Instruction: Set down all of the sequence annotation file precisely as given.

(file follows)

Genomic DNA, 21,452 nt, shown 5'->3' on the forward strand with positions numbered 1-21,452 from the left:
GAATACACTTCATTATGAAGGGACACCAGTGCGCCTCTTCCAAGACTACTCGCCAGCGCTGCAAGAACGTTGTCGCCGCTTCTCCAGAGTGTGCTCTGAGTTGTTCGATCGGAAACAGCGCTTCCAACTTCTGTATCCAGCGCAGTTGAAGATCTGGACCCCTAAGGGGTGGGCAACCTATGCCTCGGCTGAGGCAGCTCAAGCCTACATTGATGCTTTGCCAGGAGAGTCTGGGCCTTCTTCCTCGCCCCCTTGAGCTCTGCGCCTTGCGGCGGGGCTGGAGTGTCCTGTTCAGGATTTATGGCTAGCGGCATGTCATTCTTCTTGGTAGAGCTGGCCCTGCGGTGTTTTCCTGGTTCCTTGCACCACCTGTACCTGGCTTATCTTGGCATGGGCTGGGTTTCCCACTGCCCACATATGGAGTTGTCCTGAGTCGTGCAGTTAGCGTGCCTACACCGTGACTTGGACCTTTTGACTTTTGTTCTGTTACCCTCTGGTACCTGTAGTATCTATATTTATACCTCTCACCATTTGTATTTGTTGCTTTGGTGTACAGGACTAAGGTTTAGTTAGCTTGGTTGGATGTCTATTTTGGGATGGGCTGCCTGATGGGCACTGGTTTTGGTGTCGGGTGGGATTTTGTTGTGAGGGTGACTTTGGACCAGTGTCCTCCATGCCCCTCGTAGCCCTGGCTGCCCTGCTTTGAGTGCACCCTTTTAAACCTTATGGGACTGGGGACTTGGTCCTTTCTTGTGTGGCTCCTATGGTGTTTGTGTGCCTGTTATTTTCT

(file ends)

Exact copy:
Genomic DNA, 21,452 nt, shown 5'->3' on the forward strand with positions numbered 1-21,452 from the left:
GAATACACTTCATTATGAAGGGACACCAGTGCGCCTCTTCCAAGACTACTCGCCAGCGCTGCAAGAACGTTGTCGCCGCTTCTCCAGAGTGTGCTCTGAGTTGTTCGATCGGAAACAGCGCTTCCAACTTCTGTATCCAGCGCAGTTGAAGATCTGGACCCCTAAGGGGTGGGCAACCTATGCCTCGGCTGAGGCAGCTCAAGCCTACATTGATGCTTTGCCAGGAGAGTCTGGGCCTTCTTCCTCGCCCCCTTGAGCTCTGCGCCTTGCGGCGGGGCTGGAGTGTCCTGTTCAGGATTTATGGCTAGCGGCATGTCATTCTTCTTGGTAGAGCTGGCCCTGCGGTGTTTTCCTGGTTCCTTGCACCACCTGTACCTGGCTTATCTTGGCATGGGCTGGGTTTCCCACTGCCCACATATGGAGTTGTCCTGAGTCGTGCAGTTAGCGTGCCTACACCGTGACTTGGACCTTTTGACTTTTGTTCTGTTACCCTCTGGTACCTGTAGTATCTATATTTATACCTCTCACCATTTGTATTTGTTGCTTTGGTGTACAGGACTAAGGTTTAGTTAGCTTGGTTGGATGTCTATTTTGGGATGGGCTGCCTGATGGGCACTGGTTTTGGTGTCGGGTGGGATTTTGTTGTGAGGGTGACTTTGGACCAGTGTCCTCCATGCCCCTCGTAGCCCTGGCTGCCCTGCTTTGAGTGCACCCTTTTAAACCTTATGGGACTGGGGACTTGGTCCTTTCTTGTGTGGCTCCTATGGTGTTTGTGTGCCTGTTATTTTCT